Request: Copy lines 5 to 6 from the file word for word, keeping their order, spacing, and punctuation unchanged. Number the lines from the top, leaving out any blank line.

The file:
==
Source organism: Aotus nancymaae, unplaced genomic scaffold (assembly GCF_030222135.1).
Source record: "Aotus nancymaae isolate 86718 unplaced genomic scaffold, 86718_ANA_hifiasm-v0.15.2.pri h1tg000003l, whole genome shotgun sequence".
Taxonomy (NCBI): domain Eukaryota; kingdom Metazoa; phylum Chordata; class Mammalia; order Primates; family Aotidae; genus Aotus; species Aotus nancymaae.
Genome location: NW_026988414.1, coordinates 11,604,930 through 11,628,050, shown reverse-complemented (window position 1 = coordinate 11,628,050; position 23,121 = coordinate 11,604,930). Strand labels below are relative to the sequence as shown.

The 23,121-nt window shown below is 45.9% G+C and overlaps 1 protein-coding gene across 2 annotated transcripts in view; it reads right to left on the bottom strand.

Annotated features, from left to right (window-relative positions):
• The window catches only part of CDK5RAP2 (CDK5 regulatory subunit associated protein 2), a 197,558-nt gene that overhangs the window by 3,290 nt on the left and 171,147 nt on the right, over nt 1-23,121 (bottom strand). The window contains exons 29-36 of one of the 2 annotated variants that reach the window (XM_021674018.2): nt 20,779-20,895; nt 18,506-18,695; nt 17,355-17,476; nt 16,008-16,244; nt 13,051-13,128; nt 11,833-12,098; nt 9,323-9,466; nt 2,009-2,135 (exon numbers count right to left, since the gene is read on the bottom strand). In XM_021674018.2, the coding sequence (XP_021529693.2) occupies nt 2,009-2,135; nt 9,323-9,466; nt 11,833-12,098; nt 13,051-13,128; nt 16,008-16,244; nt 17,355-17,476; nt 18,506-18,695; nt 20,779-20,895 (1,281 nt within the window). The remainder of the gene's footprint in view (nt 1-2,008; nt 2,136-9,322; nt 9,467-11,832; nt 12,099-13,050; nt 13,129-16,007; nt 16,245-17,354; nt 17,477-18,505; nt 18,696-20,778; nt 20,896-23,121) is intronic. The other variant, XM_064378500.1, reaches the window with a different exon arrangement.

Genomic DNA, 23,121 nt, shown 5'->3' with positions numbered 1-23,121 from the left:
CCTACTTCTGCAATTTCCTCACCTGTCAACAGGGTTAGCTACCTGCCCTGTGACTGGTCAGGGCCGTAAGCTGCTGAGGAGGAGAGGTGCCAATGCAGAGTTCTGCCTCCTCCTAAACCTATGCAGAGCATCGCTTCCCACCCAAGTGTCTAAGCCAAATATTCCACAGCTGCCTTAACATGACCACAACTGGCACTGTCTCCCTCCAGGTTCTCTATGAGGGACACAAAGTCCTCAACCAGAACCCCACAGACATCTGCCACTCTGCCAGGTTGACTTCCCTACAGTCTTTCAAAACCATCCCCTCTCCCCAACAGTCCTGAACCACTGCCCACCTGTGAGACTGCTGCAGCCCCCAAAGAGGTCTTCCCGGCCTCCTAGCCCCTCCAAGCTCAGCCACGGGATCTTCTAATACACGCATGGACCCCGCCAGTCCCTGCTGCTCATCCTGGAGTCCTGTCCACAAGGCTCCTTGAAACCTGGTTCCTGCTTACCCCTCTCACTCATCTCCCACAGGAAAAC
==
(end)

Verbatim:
The 23,121-nt window shown below is 45.9% G+C and overlaps 1 protein-coding gene across 2 annotated transcripts in view; it reads right to left on the bottom strand.

Annotated features, from left to right (window-relative positions):